• Find cities hungry for professional football, but don’t have NFL teams. The new XFL will have eight teams to start, and they need to be in cities where there’s a strong love of the game, but a lack of a pro team. My immediate candidates would be: Orlando, Florida; Oakland, California (remember, the Raiders are moving to Las Vegas by 2020); San Antonio, Texas; Hartford, Connecticut; Columbus, Ohio; San Diego, California; St. Louis, Missouri and Memphis, Tennessee. These are cities that have either lost NFL teams recently, or that are big enough and have enough of an interest in football to show up in droves. Stay away from the NFL cities, especially Los Angeles, where there are already two NFL teams.

• Have quality coaches. Bring in coaches with NFL experience who may have recently been fired (such as Chuck Pagano, John Fox, Jim Caldwell), give them a large salary and let them run the teams. Having a recognizable face leading the franchise helps give teams an identity, something the old XFL failed to do back in 2001.

• Give Tim Tebow whatever he wants for money and have him be the face of the league. McMahon wants quality people to play in the league? Then sign Tebow, the former Heisman Trophy winner at Florida who has done nothing but win at every level of the game he’s ever played. It’s become obvious now that he will never play another snap in the NFL, mostly due to his unorthodox throwing mechanics, but he also clearly still wants to play football. Sign him and make him the center of your marketing campaign. It immediately gives you a recognizable name, and that helps tremendously.

• Have quality players. This is by far the biggest challenge the XFL will face. But they’ll be plenty of talent to choose from. The NFL cuts nearly 1,000 players every year during training camp, they can easily land jobs in the XFL. But the new league will also have to find some recognizable names beyond Tebow that will help the league. Perhaps players near the end of the line in their career, but still want to play for a year or two (just an example, Josh McCown of the New York Jets). While not huge names, they’re at least recognizable to fans for them to watch.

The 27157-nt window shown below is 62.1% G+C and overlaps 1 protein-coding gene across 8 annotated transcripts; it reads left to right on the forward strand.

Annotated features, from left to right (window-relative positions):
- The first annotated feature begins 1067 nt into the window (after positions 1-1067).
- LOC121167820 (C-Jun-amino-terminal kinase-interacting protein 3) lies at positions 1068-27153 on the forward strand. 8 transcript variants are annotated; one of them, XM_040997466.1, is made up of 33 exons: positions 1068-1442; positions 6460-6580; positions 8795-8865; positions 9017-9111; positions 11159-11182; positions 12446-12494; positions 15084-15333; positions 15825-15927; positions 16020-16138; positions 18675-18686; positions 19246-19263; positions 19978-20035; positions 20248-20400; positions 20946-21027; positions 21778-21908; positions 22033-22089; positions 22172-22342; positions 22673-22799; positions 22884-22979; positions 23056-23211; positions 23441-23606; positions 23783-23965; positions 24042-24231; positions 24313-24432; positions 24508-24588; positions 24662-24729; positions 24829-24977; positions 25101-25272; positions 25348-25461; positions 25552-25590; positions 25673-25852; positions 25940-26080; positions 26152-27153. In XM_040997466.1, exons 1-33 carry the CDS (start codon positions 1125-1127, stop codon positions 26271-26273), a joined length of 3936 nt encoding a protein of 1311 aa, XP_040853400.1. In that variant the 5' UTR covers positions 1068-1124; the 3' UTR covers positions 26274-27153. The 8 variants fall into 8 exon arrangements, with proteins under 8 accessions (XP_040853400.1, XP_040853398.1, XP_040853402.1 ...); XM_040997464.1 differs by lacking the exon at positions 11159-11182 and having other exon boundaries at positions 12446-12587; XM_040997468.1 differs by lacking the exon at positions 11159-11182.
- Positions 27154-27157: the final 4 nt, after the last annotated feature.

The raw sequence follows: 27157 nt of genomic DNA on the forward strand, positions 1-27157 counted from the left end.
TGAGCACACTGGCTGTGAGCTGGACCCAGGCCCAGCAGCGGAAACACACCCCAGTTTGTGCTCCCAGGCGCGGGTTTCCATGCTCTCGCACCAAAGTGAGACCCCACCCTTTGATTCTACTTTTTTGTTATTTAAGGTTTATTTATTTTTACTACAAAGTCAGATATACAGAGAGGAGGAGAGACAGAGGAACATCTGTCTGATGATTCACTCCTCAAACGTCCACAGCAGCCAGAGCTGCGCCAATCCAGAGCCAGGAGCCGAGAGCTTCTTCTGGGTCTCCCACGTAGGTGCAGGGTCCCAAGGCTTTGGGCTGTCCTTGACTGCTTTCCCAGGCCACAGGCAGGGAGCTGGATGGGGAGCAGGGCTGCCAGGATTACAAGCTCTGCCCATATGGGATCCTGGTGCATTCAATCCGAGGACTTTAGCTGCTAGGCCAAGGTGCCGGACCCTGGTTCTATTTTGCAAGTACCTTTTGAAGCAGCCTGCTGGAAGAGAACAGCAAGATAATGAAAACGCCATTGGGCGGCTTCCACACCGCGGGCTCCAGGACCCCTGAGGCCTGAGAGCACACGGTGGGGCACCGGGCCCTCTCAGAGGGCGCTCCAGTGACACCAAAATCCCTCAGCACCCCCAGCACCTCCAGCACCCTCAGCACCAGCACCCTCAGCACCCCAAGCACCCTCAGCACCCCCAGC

• No replay. At all. I truly mean this, replay has slowed the NFL tremendously, almost to the point of exhaustion with fans. In the new XFL, outlaw replay. Whatever the ref says, goes. It takes a lot of the argument away from the game. McMahon suggested getting rid of halftime in the new XFL, but I would instead keep halftime and shorten the quarters to 10 or 12 minutes. That should get you much closer to two hour games.

• Have a major TV deal. You need a reliable television partner to broadcast games, which means you need one of the major networks behind you to get this going. ESPN, CBS, FOX and NBC are all involved in deals with the NFL, so they are likely out. But ABC could be a possibility. The XFL won’t survive on a second-rate network, and McMahon needs to work on a major TV deal immediately.

So there you have it. Seven simple rules McMahon and the XFL can follow going forward. It won’t guarantee success, but it will guarantee better luck for the league than the mess they had in 2001. Success for the XFL means the NFL will finally have to look in the mirror and truly find ways to improve the quality of its games, something the league has been incredibly sluggish to do in recent years.

And that will mean better football, for everyone.

Dave Dyer — 621-5640

[email protected]

Twitter: @Dave_Dyer